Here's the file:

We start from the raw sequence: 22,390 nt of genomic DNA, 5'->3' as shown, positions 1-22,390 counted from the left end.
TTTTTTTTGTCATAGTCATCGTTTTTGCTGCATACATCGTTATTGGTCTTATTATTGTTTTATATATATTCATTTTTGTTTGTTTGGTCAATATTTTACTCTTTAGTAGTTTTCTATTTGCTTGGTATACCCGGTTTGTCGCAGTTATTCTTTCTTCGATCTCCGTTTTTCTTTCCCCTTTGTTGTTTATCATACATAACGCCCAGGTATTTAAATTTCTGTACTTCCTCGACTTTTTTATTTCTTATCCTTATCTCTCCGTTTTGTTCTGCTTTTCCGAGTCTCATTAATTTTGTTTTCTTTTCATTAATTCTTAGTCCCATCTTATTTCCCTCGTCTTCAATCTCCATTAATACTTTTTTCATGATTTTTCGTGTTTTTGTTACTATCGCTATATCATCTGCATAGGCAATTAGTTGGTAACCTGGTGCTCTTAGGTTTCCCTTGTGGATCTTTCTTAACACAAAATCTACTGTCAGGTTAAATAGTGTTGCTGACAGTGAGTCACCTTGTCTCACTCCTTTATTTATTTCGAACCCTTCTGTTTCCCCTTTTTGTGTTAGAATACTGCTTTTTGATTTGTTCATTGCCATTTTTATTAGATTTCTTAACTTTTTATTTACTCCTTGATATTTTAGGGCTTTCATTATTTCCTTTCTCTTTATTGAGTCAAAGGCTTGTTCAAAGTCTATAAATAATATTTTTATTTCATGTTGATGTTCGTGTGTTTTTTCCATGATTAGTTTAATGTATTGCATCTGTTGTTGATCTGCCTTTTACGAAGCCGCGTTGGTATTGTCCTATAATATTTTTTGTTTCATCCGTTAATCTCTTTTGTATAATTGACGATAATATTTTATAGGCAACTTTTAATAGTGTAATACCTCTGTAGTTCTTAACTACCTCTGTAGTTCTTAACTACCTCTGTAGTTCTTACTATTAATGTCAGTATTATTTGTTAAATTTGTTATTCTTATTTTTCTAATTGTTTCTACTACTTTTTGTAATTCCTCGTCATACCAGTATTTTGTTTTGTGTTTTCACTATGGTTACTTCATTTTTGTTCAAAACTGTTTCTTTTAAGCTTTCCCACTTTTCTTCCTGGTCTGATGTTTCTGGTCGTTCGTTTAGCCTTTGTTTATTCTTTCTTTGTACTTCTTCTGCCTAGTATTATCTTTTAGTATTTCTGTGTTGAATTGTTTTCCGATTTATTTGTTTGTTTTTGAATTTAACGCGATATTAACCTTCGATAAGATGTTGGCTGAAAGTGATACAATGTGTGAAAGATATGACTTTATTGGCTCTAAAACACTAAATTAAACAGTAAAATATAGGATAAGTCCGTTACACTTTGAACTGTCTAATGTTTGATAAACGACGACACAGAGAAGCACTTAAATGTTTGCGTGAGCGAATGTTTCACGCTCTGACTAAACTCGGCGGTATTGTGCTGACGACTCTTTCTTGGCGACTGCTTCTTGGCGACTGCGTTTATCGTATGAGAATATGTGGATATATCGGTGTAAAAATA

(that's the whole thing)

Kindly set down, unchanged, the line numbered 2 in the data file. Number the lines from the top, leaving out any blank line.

TTTTTTTTGTCATAGTCATCGTTTTTGCTGCATACATCGTTATTGGTCTTATTATTGTTTTATATATATTCATTTTTGTTTGTTTGGTCAATATTTTACTCTTTAGTAGTTTTCTATTTGCTTGGTATACCCGGTTTGTCGCAGTTATTCTTTCTTCGATCTCCGTTTTTCTTTCCCCTTTGTTGTTTATCATACATAACGCCCAGGTATTTAAATTTCTGTACTTCCTCGACTTTTTTATTTCTTATCCTTATCTCTCCGTTTTGTTCTGCTTTTCCGAGTCTCATTAATTTTGTTTTCTTTTCATTAATTCTTAGTCCCATCTTATTTCCCTCGTCTTCAATCTCCATTAATACTTTTTTCATGATTTTTCGTGTTTTTGTTACTATCGCTATATCATCTGCATAGGCAATTAGTTGGTAACCTGGTGCTCTTAGGTTTCCCTTGTGGATCTTTCTTAACACAAAATCTACTGTCAGGTTAAATAGTGTTGCTGACAGTGAGTCACCTTGTCTCACTCCTTTATTTATTTCGAACCCTTCTGTTTCCCCTTTTTGTGTTAGAATACTGCTTTTTGATTTGTTCATTGCCATTTTTATTAGATTTCTTAACTTTTTATTTACTCCTTGATATTTTAGGGCTTTCATTATTTCCTTTCTCTTTATTGAGTCAAAGGCTTGTTCAAAGTCTATAAATAATATTTTTATTTCATGTTGATGTTCGTGTGTTTTTTCCATGATTAGTTTAATGTATTGCATCTGTTGTTGATCTGCCTTTTACGAAGCCGCGTTGGTATTGTCCTATAATATTTTTTGTTTCATCCGTTAATCTCTTTTGTATAATTGACGATAATATTTTATAGGCAACTTTTAATAGTGTAATACCTCTGTAGTTCTTAACTACCTCTGTAGTTCTTAACTACCTCTGTAGTTCTTACTATTAATGTCAGTATTATTTGTTAAATTTGTTATTCTTATTTTTCTAATTGTTTCTACTACTTTTTGTAATTCCTCGTCATACCAGTATTTTGTTTTGTGTTTTCACTATGGTTACTTCATTTTTGTTCAAAACTGTTTCTTTTAAGCTTTCCCACTTTTCTTCCTGGTCTGATGTTTCTGGTCGTTCGTTTAGCCTTTGTTTATTCTTTCTTTGTACTTCTTCTGCCTAGTATTATCTTTTAGTATTTCTGTGTTGAATTGTTTTCCGATTTATTTGTTTGTTTTTGAATTTAACGCGATATTAACCTTCGATAAGATGTTGGCTGAAAGTGATACAATGTGTGAAAGATATGACTTTATTGGCTCTAAAACACTAAATTAAACAGTAAAATATAGGATAAGTCCGTTACACTTTGAACTGTCTAATGTTTGATAAACGACGACACAGAGAAGCACTTAAATGTTTGCGTGAGCGAATGTTTCACGCTCTGACTAAACTCGGCGGTATTGTGCTGACGACTCTTTCTTGGCGACTGCTTCTTGGCGACTGCGTTTATCGTATGAGAATATGTGGATATATCGGTGTAAAAATA